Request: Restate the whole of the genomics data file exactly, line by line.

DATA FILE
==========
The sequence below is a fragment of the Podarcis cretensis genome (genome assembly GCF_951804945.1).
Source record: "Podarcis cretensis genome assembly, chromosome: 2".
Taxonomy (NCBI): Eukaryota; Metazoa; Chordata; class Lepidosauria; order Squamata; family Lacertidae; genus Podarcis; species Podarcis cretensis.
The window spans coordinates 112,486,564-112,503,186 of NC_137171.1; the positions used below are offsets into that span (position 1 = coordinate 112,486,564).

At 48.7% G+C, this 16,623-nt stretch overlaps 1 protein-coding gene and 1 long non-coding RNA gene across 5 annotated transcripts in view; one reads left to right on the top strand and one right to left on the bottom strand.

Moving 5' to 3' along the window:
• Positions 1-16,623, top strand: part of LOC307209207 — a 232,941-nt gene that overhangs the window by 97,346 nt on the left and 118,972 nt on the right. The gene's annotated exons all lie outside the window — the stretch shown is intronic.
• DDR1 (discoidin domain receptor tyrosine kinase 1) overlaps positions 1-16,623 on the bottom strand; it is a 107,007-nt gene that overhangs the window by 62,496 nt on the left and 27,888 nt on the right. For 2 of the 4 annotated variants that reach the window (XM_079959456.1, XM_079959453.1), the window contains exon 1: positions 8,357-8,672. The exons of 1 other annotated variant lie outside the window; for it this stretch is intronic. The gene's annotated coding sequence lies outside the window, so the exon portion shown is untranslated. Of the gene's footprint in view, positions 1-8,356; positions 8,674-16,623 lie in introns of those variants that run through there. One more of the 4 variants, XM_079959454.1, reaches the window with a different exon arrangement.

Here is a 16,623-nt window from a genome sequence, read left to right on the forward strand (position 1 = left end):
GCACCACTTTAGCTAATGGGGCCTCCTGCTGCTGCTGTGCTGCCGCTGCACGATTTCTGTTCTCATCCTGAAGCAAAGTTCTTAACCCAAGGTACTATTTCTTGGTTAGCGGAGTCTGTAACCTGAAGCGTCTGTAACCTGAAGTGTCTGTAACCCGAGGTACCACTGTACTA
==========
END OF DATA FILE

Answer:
The sequence below is a fragment of the Podarcis cretensis genome (genome assembly GCF_951804945.1).
Source record: "Podarcis cretensis genome assembly, chromosome: 2".
Taxonomy (NCBI): Eukaryota; Metazoa; Chordata; class Lepidosauria; order Squamata; family Lacertidae; genus Podarcis; species Podarcis cretensis.
The window spans coordinates 112,486,564-112,503,186 of NC_137171.1; the positions used below are offsets into that span (position 1 = coordinate 112,486,564).

At 48.7% G+C, this 16,623-nt stretch overlaps 1 protein-coding gene and 1 long non-coding RNA gene across 5 annotated transcripts in view; one reads left to right on the top strand and one right to left on the bottom strand.

Moving 5' to 3' along the window:
• Positions 1-16,623, top strand: part of LOC307209207 — a 232,941-nt gene that overhangs the window by 97,346 nt on the left and 118,972 nt on the right. The gene's annotated exons all lie outside the window — the stretch shown is intronic.
• DDR1 (discoidin domain receptor tyrosine kinase 1) overlaps positions 1-16,623 on the bottom strand; it is a 107,007-nt gene that overhangs the window by 62,496 nt on the left and 27,888 nt on the right. For 2 of the 4 annotated variants that reach the window (XM_079959456.1, XM_079959453.1), the window contains exon 1: positions 8,357-8,672. The exons of 1 other annotated variant lie outside the window; for it this stretch is intronic. The gene's annotated coding sequence lies outside the window, so the exon portion shown is untranslated. Of the gene's footprint in view, positions 1-8,356; positions 8,674-16,623 lie in introns of those variants that run through there. One more of the 4 variants, XM_079959454.1, reaches the window with a different exon arrangement.

Here is a 16,623-nt window from a genome sequence, read left to right on the forward strand (position 1 = left end):
GCACCACTTTAGCTAATGGGGCCTCCTGCTGCTGCTGTGCTGCCGCTGCACGATTTCTGTTCTCATCCTGAAGCAAAGTTCTTAACCCAAGGTACTATTTCTTGGTTAGCGGAGTCTGTAACCTGAAGCGTCTGTAACCTGAAGTGTCTGTAACCCGAGGTACCACTGTACTA